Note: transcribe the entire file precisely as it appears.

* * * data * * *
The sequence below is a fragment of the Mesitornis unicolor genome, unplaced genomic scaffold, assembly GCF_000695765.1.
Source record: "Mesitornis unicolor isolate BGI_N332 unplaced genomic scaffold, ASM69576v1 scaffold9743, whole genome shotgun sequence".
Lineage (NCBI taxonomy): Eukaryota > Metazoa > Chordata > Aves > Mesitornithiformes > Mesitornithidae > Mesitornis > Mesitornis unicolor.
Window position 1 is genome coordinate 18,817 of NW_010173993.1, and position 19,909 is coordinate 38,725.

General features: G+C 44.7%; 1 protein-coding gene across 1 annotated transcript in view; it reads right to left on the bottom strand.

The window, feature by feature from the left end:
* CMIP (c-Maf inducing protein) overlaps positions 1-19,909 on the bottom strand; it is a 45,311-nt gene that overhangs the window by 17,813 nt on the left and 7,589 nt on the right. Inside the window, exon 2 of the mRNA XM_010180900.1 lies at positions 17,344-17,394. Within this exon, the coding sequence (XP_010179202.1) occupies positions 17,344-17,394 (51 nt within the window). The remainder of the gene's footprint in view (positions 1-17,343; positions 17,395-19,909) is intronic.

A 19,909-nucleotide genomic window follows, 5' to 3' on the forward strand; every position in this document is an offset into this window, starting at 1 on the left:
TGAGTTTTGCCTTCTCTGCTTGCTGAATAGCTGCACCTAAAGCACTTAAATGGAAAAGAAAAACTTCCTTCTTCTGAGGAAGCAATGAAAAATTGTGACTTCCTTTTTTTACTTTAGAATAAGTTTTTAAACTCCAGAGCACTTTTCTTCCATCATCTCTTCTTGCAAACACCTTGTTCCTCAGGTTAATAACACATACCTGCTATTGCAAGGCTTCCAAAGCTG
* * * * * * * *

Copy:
The sequence below is a fragment of the Mesitornis unicolor genome, unplaced genomic scaffold, assembly GCF_000695765.1.
Source record: "Mesitornis unicolor isolate BGI_N332 unplaced genomic scaffold, ASM69576v1 scaffold9743, whole genome shotgun sequence".
Lineage (NCBI taxonomy): Eukaryota > Metazoa > Chordata > Aves > Mesitornithiformes > Mesitornithidae > Mesitornis > Mesitornis unicolor.
Window position 1 is genome coordinate 18,817 of NW_010173993.1, and position 19,909 is coordinate 38,725.

General features: G+C 44.7%; 1 protein-coding gene across 1 annotated transcript in view; it reads right to left on the bottom strand.

The window, feature by feature from the left end:
* CMIP (c-Maf inducing protein) overlaps positions 1-19,909 on the bottom strand; it is a 45,311-nt gene that overhangs the window by 17,813 nt on the left and 7,589 nt on the right. Inside the window, exon 2 of the mRNA XM_010180900.1 lies at positions 17,344-17,394. Within this exon, the coding sequence (XP_010179202.1) occupies positions 17,344-17,394 (51 nt within the window). The remainder of the gene's footprint in view (positions 1-17,343; positions 17,395-19,909) is intronic.

A 19,909-nucleotide genomic window follows, 5' to 3' on the forward strand; every position in this document is an offset into this window, starting at 1 on the left:
TGAGTTTTGCCTTCTCTGCTTGCTGAATAGCTGCACCTAAAGCACTTAAATGGAAAAGAAAAACTTCCTTCTTCTGAGGAAGCAATGAAAAATTGTGACTTCCTTTTTTTACTTTAGAATAAGTTTTTAAACTCCAGAGCACTTTTCTTCCATCATCTCTTCTTGCAAACACCTTGTTCCTCAGGTTAATAACACATACCTGCTATTGCAAGGCTTCCAAAGCTG